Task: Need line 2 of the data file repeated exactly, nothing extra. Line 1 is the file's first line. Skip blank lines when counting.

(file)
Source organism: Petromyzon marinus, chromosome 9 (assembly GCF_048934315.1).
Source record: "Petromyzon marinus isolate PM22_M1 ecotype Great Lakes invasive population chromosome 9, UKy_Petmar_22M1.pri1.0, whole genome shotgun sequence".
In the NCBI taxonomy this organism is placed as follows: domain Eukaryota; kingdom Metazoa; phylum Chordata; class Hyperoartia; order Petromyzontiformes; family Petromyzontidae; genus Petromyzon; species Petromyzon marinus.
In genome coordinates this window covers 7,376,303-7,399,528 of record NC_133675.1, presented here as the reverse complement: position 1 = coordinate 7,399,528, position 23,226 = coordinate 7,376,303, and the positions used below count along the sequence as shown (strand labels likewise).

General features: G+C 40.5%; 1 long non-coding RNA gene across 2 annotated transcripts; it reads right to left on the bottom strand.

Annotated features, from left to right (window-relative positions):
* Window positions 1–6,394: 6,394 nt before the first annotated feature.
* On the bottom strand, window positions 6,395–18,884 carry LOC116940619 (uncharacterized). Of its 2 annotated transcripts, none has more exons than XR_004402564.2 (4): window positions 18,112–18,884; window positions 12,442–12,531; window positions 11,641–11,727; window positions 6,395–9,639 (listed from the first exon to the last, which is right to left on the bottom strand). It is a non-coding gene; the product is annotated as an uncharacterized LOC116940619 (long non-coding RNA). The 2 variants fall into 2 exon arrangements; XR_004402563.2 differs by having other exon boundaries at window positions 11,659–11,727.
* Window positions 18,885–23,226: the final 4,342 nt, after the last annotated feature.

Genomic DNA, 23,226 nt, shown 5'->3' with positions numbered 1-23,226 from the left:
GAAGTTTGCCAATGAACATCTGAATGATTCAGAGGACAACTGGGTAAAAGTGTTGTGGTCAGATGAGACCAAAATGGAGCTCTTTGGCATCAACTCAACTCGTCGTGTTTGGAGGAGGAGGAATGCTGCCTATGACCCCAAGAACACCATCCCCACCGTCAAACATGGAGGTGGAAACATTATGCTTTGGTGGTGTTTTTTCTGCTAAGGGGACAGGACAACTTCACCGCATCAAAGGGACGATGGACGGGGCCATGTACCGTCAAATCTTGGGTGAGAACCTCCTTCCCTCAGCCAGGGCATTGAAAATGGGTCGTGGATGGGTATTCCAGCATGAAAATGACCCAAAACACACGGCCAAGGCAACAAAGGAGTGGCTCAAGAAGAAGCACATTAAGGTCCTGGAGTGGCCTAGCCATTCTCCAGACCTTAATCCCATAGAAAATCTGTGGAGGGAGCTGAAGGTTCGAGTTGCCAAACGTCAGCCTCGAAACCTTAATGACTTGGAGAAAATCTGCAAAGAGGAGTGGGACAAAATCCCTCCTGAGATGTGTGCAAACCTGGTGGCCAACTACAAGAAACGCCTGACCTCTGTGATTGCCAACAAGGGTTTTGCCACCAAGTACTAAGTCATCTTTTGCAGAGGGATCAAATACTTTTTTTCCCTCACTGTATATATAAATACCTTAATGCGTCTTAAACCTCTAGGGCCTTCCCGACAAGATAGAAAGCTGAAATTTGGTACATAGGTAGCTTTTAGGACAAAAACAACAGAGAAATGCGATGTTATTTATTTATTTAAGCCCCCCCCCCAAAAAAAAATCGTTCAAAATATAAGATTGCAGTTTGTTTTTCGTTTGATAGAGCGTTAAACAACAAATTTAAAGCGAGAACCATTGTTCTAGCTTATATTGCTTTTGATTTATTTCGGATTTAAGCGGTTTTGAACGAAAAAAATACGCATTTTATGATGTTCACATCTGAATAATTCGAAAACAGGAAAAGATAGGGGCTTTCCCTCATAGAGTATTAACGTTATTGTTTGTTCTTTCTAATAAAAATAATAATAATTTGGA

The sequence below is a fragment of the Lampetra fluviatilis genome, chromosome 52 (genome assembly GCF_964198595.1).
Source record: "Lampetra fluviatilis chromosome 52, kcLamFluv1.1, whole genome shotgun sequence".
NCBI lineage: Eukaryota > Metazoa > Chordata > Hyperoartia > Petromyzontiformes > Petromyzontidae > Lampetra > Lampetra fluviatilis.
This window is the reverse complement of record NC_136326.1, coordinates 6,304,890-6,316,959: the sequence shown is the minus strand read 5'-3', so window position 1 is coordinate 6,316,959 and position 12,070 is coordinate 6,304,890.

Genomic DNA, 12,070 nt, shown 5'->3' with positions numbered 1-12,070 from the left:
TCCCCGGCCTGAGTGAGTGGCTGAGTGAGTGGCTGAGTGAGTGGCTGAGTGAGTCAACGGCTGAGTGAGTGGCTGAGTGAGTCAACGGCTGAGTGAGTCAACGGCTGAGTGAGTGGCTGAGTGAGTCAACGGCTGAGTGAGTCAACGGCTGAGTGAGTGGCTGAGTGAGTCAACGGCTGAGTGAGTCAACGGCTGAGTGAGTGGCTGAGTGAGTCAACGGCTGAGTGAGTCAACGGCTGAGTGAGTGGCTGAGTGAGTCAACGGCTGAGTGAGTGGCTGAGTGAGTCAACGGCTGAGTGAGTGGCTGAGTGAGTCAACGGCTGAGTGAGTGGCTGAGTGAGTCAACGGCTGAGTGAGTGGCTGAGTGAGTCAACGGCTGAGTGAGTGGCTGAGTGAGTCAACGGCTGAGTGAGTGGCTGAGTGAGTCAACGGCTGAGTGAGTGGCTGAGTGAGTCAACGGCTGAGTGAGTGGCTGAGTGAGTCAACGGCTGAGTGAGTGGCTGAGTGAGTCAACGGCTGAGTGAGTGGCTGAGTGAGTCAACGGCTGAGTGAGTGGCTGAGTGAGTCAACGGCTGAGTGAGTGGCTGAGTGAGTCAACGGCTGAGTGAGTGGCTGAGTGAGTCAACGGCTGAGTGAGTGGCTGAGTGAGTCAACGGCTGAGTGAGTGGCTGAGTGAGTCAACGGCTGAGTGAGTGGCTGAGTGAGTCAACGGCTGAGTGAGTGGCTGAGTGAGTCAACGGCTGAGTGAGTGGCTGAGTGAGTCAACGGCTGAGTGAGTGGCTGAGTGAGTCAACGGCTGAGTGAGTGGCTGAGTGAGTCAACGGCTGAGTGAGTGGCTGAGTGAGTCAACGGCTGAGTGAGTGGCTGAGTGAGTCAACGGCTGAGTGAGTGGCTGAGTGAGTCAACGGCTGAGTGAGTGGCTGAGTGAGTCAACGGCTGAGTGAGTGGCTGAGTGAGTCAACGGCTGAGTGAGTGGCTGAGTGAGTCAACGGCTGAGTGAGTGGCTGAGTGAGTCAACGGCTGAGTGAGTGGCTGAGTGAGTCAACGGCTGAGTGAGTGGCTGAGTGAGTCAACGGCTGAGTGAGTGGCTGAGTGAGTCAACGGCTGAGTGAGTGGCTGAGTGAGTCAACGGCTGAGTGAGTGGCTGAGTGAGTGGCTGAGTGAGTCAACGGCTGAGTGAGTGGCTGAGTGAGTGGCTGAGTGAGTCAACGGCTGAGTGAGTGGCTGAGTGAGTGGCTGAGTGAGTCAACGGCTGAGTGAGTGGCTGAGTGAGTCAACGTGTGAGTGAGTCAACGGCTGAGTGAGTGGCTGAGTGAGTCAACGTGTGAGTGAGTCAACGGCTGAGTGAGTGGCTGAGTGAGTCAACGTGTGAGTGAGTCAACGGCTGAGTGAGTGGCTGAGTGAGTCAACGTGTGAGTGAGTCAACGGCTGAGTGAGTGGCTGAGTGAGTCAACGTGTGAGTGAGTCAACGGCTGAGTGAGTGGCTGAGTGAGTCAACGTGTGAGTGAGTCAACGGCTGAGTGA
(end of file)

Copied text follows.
Source record: "Petromyzon marinus isolate PM22_M1 ecotype Great Lakes invasive population chromosome 9, UKy_Petmar_22M1.pri1.0, whole genome shotgun sequence".